Ethidium bromide is the most commonly used dye for DNA and RNA detection in gels.
Why this substance is hazardous
- Ethidium bromide is a frameshift mutagen (causes changes to DNA) and intercalating agent (acts like insertion mutations). Although evidence shows that when applied in vitro it is a mutagen, contact with mammalian cells in other circumstance requires higher concentrations than that used in labs to cause an immediate risk to humans
- It is a risk to the environment
- It is toxic by inhalation
It is the most common and one of the cheaper nucleic acid stains but is also expensive to send into the waste stream.
Recommended control measures
Minimise the likelihood of exposure
- Use gels to lower the risk of spills and splashes from liquid
- Always use the minimum amount required
- Use of ready-made stock minimises the time spent handling the substance so lowers the risk of exposure from spills
- Only keep minimum stocks of higher concentrations of the substance as it is more difficult and therefore more expensive to send to waste
- Always carry out the work in a fume cupboard if making up stock, to ensure that airborne particles of ethidium bromide are separated from users and diluted before allowed into the environment
Minimise the risk of contamination
- Wash hands after use and immediately after a spill even if the gloves seem intact
- Eye protection is required and if working on an open bench a full-face mask is recommended
- Fasten the lab coat
- Double gloving, first set inside the cuff, second set outside the cuff
- Cover the workbench with containment trays or use similar coverings
- Ethidium Bromide is classified as hazardous chemical waste
- Solutions should be deactivated or filtered. Due to the hazardous nature of the chemicals required to deactivate the solutions, filtration is the preferred method. However, be aware that filtration will increase the concentration of the ethidium bromide
Should there be concerns that the chemical has penetrated the glove (glove breakthrough), monitoring for ethidium bromide contamination can be undertaken by placing the operators' hands beneath a standard UV light, where ethidium bromide will show as a reddish/brown colour on the skin. Benchtops can be similarly monitored.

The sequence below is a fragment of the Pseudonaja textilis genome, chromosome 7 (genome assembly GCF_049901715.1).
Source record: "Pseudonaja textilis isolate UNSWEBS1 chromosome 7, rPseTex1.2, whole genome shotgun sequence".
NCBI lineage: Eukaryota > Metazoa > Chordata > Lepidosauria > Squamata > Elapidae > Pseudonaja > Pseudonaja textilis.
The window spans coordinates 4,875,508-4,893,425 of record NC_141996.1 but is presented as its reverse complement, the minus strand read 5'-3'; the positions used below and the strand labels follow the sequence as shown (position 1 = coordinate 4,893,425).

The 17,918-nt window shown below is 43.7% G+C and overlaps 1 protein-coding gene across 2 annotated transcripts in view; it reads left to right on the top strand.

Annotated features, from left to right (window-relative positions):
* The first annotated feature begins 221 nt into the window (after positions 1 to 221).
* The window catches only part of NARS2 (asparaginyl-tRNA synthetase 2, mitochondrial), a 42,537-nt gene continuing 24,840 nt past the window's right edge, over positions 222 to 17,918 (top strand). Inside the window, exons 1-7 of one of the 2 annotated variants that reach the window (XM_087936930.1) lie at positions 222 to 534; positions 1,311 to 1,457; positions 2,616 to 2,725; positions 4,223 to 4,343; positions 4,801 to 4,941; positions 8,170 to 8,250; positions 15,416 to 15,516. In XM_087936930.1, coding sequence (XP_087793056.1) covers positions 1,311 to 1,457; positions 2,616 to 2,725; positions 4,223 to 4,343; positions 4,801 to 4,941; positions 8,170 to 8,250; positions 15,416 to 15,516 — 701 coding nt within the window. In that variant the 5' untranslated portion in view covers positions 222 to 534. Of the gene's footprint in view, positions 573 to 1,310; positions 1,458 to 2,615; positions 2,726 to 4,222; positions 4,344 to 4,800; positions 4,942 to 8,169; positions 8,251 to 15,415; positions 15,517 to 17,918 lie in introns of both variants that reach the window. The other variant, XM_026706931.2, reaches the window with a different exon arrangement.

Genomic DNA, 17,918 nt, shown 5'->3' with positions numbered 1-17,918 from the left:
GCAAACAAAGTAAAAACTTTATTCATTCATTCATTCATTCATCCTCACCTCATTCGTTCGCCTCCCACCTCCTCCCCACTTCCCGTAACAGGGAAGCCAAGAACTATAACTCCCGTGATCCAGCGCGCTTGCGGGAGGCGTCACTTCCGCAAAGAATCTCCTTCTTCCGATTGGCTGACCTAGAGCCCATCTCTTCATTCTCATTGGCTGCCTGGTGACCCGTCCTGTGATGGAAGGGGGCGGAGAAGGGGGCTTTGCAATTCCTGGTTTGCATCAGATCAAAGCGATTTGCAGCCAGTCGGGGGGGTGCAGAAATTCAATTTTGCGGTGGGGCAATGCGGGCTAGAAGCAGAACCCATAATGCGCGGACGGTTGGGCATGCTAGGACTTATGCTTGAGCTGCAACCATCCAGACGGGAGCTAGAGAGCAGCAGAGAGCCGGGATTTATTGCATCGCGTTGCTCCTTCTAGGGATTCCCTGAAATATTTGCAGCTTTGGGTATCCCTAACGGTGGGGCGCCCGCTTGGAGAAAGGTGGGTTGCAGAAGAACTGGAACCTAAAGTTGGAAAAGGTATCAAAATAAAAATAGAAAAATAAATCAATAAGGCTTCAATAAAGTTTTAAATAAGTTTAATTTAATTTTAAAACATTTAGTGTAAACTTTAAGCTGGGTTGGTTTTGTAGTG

Decontamination of Ethidium Bromide
The following solution must be prepared immediately prior to use and can be used to decontaminate equipment and work areas. The solution should be prepared in a fume cupboard as a small amount of nitrogen dioxide may be given off when the solution is initially mixed. The solution is also strongly acidic (pH 1.8).
- Mix 4.2 g of sodium nitrite (NaNO2, CAS # 7362-00-0) and 20 ml of hypophosphorous acid (50%) (H3PO2, CAS # 6303-21-5) in 300 ml of water
- Wash the area once with a paper towel soaked in decontamination solution
- Rinse the area five times with paper towels soaked in tap water, using a fresh towel each time
- Using a UV light, check the area to ensure that all the EB has been removed (no reddish-orange fluorescence). Repeat decontamination procedure as necessary. If the acid could damage the contaminated surface, use additional rinses with paper towels soaked in tap water
- Discard the decontamination solution, towels and gloves as hazardous waste
Cognisance must be taken of the specific hazards associated with using UV light sources; all persons in the area should wear appropriate Personal Protective Equipment (UV face shields, laboratory coat and long cuffed gloves fitted over the cuff of the lab coat).
Alternatives to Ethidium Bromide
There are alternatives available, however these are also hazardous chemicals so it will be substituting one risk for another rather than eliminating the risk.
A full risk assessment should be carried out to ensure that the best substance is used for your project.
Alternatives include but are not limited to MaestroSafe, SYBR Safe or GelRED and GelGreen.
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Last updated: Monday, June 7, 2021